Beacon's roles and permissions system allows you to control which parts of Beacon your users have access to. You can restrict certain settings, like who has access to forms, you can restrict record types, so one team only has access to the records they need, and you can even restrict fields within records to give you fine-grained control over sensitive information.
There are two kinds of users in Beacon: admins and regular users. Admins can do anything within Beacon. Most importantly this includes:
- Inviting other team members
- Configuring the Beacon database
- Setting up roles and permissions for members
Only your most senior technical users should be Beacon admins. Remember, with great power comes great responsibility!
Regular users still have full access to the database, but they don't have access to the admin-only features, such as:
- Charity preferences - this is where you set all of the important information about your organisation
- Team members - from here you can invite new team members, manage existing ones, and create new admins
- Roles and permissions - more on this later, but this is where you configure what your members are able to access
- Record types - only admins can create new record types
- Activity Types - only admins can create new activity types
- Configuring of record pages - from any record page (e.g. person) an admin can configure how the page is laid out and edit the fields that make up a record
Roles describe the different kinds of member within your organisation. One role has one set of permissions associated with it, so every member with that role has access to the same stuff.
A typical set of roles might look like this:
- Fundraising team
- Data entry team
- Executive team
- Service delivery team
The service delivery team are dealing with sensitive patient data, so it's sensible to group them together. The executive team want to be able to read reports but they shouldn't be able to edit records. The data entry team just enter payments, so they only need to be able to see information about payments. And the fundraising team need to update donor information and create reports - but they shouldn't have access to any patient data.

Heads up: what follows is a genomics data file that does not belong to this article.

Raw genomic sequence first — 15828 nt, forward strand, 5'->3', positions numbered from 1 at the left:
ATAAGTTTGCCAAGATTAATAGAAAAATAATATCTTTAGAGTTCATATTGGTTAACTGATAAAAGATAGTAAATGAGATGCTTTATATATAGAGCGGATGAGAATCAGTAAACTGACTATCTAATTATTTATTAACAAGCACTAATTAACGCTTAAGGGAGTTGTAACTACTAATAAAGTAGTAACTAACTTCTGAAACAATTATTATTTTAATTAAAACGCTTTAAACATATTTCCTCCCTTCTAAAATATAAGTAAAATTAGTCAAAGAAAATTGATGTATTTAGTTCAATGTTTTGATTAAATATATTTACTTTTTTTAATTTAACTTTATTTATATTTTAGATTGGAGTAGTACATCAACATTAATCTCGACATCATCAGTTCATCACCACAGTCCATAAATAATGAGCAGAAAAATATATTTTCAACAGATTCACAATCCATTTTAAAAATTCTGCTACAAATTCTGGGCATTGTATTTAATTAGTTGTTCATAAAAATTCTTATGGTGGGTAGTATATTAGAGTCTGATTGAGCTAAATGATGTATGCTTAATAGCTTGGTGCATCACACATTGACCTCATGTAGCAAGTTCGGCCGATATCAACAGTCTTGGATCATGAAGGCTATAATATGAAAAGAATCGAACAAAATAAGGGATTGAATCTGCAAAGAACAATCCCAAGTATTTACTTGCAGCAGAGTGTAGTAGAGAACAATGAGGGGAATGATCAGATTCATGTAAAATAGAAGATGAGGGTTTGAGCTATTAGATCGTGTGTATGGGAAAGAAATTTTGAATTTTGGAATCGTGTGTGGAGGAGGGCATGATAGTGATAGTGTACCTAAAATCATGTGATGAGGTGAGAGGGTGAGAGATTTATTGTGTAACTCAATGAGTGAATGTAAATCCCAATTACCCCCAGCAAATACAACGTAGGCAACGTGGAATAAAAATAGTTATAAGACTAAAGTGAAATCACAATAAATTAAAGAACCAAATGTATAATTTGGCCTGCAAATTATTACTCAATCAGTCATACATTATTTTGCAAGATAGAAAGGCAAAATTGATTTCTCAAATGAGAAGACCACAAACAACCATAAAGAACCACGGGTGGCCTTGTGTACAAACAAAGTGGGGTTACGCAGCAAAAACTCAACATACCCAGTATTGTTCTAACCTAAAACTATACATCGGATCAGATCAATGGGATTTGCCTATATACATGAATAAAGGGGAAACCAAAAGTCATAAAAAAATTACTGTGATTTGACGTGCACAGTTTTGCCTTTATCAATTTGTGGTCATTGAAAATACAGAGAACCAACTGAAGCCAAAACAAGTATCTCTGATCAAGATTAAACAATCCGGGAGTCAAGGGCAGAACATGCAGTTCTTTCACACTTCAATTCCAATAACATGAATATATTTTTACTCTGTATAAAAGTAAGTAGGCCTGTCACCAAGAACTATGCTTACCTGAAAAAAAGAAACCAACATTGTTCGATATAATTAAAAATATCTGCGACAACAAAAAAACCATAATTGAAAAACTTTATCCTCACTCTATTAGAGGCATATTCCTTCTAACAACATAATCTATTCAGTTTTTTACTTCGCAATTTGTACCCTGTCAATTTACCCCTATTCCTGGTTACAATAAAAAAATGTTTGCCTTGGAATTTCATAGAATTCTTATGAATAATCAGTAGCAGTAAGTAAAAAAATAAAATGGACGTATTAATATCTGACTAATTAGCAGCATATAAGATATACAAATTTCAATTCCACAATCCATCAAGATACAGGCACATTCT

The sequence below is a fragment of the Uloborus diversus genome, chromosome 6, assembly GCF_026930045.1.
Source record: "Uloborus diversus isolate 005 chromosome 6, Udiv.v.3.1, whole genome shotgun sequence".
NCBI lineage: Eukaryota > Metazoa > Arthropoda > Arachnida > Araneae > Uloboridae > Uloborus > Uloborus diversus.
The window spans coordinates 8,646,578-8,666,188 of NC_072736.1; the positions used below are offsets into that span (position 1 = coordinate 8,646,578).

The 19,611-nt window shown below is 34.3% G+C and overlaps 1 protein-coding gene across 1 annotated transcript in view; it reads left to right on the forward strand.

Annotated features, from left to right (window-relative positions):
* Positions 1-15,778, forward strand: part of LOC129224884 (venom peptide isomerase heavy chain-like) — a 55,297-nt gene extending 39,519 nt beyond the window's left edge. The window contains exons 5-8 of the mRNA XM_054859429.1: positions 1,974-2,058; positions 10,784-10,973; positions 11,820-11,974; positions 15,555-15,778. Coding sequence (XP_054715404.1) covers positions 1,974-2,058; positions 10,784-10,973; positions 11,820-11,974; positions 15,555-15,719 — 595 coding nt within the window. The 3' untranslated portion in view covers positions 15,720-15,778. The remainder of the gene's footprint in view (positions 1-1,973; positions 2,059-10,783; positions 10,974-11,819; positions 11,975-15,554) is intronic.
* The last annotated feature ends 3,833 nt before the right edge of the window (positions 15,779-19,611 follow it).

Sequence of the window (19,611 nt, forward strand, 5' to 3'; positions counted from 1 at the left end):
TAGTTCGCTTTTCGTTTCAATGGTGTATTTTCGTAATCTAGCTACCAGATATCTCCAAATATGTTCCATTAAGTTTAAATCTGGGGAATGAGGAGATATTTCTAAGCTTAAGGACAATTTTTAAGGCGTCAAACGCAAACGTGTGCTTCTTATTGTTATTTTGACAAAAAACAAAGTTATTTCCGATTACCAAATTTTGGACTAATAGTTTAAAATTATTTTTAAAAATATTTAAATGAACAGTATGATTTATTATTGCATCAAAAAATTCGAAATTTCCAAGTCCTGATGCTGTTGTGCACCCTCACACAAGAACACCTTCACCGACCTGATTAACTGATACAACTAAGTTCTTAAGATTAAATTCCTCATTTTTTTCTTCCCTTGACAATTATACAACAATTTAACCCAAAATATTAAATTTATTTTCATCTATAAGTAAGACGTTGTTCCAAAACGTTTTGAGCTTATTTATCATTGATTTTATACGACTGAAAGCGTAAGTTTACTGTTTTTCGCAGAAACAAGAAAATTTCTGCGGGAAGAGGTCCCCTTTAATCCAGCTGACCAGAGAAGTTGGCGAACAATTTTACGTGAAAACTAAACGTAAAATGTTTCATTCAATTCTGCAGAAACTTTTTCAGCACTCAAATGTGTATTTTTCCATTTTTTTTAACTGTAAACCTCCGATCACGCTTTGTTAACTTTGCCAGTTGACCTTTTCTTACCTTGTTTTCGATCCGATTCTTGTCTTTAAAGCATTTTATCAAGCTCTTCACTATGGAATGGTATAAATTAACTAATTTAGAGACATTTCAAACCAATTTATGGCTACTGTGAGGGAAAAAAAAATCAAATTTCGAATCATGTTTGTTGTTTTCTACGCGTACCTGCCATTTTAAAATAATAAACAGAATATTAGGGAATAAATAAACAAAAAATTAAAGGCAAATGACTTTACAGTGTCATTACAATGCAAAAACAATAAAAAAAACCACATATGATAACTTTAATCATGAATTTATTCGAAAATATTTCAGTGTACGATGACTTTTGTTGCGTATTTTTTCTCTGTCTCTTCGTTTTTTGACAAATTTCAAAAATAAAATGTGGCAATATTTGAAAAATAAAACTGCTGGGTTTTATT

By grouping together members into roles it's much easier to see what everyone has access to.
Roles are created on the roles and permissions page. When you first navigate to this page you'll see that you have one role called "Default role".
From this page you can create new roles. Click on a role to open the page for that role. From here you can configure or delete the role. Later we're going to add some permissions to the role, but for now let's look at the users tab.
link Roles and members
From this screen we can see that this role has only one member: me. From here we can add and delete members. Members need to already have been invited to Beacon before they can be added to a role. You do this from the Team members settings page. When you invite a new team member to Beacon you will need to set their roles. This is why only admins can invite new users - only admins can configure roles.
Members can belong to multiple roles. That's totally fine. It often makes sense for members to have access to lots of different things.
Remember, you cannot assign admins to roles. There wouldn't be any point, since admins have access to everything anyway!
Permissions are exactly what they sound like: they describe what a role's members have permission to do within Beacon.
There are three levels of permission:
- Edit - the member has full permissions and can do anything they like
- Read - the member can access that part of Beacon but can't create, update, or delete anything
- Forbidden - that part of Beacon is off limits
Each level of permission means something slightly different depending on which part of Beacon the member is being granted permission to.
link Features permissions
The features tab allows you to configure the permissions for many of the features in Beacon.
Permissions are immediately updated for all members when you select new permissions.
Here's what the three permission types mean here:
- Edit - The user has total access to that feature and can change any of the settings. They have the same access as an admin.
- Read - The user can view the current configuration of the feature but cannot change anything
- Forbidden - The feature is hidden from the user's sidebar and they are unable to access it
link Record type and field permissions
The record types and fields tab lets you set detailed permissions for every record type in Beacon. Which is pretty cool.